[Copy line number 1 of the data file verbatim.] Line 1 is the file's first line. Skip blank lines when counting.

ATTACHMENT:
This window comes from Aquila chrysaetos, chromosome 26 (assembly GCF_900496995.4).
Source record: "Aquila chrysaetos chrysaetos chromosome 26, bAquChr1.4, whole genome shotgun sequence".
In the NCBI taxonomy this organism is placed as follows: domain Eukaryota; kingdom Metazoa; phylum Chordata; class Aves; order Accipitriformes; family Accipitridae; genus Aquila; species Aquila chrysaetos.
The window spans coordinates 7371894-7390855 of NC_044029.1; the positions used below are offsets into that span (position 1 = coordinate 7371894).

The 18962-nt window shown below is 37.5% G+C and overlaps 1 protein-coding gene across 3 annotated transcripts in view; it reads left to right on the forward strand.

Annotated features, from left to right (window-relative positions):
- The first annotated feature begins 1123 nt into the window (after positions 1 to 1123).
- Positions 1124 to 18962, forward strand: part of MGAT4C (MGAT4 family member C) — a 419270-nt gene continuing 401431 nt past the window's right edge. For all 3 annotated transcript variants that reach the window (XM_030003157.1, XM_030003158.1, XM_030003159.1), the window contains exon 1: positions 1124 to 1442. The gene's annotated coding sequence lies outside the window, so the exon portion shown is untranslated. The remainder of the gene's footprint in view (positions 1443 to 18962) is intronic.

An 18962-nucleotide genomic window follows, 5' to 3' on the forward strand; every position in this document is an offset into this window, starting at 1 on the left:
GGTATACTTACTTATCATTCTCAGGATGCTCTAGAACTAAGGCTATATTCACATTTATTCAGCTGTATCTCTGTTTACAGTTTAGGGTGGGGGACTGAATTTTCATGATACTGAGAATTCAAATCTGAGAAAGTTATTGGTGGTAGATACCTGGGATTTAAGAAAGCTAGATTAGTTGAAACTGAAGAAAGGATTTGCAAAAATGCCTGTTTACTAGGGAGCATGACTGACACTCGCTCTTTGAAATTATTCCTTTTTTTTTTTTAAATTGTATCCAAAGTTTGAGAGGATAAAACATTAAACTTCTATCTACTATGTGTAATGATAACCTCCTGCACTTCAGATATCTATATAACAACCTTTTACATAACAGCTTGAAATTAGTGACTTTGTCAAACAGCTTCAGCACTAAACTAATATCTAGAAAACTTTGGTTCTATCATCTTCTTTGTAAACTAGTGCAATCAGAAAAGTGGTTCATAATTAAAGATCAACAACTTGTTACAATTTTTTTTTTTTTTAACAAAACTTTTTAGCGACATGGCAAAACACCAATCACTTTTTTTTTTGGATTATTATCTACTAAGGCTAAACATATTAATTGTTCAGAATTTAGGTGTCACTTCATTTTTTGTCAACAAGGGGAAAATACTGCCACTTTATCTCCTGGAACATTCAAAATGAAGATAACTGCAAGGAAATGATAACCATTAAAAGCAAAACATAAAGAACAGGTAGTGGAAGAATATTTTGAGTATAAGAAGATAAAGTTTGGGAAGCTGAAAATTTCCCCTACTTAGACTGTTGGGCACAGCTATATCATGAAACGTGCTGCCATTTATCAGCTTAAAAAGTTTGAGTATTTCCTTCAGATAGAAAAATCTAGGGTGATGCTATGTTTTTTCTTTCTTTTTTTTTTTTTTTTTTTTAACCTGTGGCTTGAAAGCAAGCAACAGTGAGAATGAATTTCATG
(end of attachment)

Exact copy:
This window comes from Aquila chrysaetos, chromosome 26 (assembly GCF_900496995.4).